Ms Scarce said Aqua English classes were about entering the water safely and being able to breathe properly, blowing out air "instead of sucking it in" and being comfortable underneath the water.

two men in a pool holding on to the pool edge smiling
Participants have to interpret Australian instructions, such as treading water, which may not exist in their culture.(

Supplied: Aqua English Project


"If they're stuck in a rip they can float," Ms Scarce said.

"If we're lucky we can turn that float into survival back stroke."

Swimming for good health

Royal Life Saving's national manager for research and policy Stacey Pidgeon said drowning prevention programs were fantastic but needed to be combined with broader health and wellbeing outcomes.

"Sometimes communities don't understand the value of learning to swim," Ms Pidgeon said.

Ms Scarce agreed the wider health benefits of one or two hours in the water were cathartic and appealing to many people.

"You don't have to worry about visa status or whether you're going to put food on the table tonight," she said.

'Cultural reckoning'

Ms Scarce said a lot of people coming out of refugee camps had been in informal learning settings their entire lives and were not always literate with technology, computers or even their own language.

Islamic swimwear worn by three women holding a surfboard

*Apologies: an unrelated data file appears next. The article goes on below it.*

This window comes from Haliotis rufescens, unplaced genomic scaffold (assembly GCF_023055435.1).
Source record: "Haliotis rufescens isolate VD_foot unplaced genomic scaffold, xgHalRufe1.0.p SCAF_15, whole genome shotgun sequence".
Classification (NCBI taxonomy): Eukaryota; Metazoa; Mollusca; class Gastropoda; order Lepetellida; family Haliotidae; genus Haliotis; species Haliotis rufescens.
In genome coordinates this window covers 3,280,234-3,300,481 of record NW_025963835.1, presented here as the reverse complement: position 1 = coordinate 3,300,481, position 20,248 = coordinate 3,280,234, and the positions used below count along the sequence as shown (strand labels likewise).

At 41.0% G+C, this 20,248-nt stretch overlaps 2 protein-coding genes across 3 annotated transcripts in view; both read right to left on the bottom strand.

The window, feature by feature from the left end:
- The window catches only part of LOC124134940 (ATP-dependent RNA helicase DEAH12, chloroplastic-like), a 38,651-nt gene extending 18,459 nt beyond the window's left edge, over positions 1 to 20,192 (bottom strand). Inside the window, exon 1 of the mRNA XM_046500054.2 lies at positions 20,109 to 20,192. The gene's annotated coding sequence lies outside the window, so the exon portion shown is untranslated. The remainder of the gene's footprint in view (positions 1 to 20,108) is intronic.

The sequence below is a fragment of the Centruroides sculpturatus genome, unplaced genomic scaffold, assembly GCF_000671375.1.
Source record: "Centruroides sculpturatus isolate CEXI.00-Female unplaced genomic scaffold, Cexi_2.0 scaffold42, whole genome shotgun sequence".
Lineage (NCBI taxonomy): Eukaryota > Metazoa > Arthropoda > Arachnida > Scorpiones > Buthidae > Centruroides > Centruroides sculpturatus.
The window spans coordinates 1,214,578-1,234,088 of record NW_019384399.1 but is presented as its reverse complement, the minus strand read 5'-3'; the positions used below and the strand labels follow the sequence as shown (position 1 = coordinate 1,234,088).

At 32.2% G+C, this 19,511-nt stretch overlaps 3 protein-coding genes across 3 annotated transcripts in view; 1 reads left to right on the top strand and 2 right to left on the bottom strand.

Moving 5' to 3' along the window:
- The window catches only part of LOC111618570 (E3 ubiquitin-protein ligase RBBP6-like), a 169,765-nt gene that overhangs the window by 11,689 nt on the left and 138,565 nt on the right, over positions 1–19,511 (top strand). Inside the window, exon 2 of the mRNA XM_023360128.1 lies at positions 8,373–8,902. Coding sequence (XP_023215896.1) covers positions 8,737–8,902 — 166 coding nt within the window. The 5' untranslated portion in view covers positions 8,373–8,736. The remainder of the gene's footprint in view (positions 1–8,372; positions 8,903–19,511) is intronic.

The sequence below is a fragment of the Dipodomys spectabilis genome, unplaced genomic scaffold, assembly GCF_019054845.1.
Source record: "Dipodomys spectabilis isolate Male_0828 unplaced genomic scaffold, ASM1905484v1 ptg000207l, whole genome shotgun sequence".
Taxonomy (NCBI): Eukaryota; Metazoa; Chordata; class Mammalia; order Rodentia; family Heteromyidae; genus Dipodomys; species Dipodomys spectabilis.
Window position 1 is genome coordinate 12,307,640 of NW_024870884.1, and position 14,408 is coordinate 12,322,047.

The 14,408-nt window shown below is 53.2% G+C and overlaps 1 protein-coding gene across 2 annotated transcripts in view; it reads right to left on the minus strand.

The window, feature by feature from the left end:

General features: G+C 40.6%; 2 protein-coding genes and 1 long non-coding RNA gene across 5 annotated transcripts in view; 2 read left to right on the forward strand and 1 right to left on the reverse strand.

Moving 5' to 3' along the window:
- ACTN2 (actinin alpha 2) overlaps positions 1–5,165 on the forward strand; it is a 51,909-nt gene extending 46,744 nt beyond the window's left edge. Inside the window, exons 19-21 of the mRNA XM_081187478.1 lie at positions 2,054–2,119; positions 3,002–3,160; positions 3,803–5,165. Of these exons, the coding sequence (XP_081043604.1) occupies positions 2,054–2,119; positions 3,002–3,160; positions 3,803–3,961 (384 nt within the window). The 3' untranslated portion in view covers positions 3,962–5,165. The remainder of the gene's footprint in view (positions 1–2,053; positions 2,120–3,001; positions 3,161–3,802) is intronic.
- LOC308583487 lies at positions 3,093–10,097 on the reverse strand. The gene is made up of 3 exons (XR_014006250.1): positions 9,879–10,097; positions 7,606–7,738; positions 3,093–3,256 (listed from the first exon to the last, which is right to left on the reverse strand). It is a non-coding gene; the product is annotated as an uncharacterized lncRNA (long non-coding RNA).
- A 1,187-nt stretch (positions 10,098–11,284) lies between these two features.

Aqua English partners with multicultural community organisations to design culturally appropriate swimwear.(

Supplied: Aqua English Project


She said one option to the language barrier could be installing technology at swimming pools to deliver multilingual instructions, at the push of a button.

Along with English and communication issues, migrants could also be put off by a lack of appropriate swimwear and a less-than-welcoming front desk, she said.

"Sometimes that front desk person can make or break a program," she said.

Ms Scarce said two brothers from Lebanon had proved the difference when it came to forming relationships with communities at the local swimming pool.

"We've seen the intake of those from Arabic speaking backgrounds go up because they know when they go to the pool, someone is bilingual there," she said.

"You need to want to create relationships and WOMO [word of mouth] is the most powerful way of doing that."

When it comes to drowning prevention strategy, Ms Scarce said it was about breaking down the statistics and working backwards.

"Which particular nationality are drowning? Where are they drowning? What age group is drowning? What gender is drowning?" she asked.

Ms Scarce said a multifaceted, collaborative approach was needed to assist members of the community who were most at risk of drowning, as the problem could not be fixed by one organisation alone.

Posted MarMarch 2021

Tags: ABC, ABC Australia, ABC Coffs Coast, Coffs Harbour, Aqua English, Water, Refugees, Migrants, Yazidi, Drowning Prevention, Adult Swimming, Water Safety, English As Second Language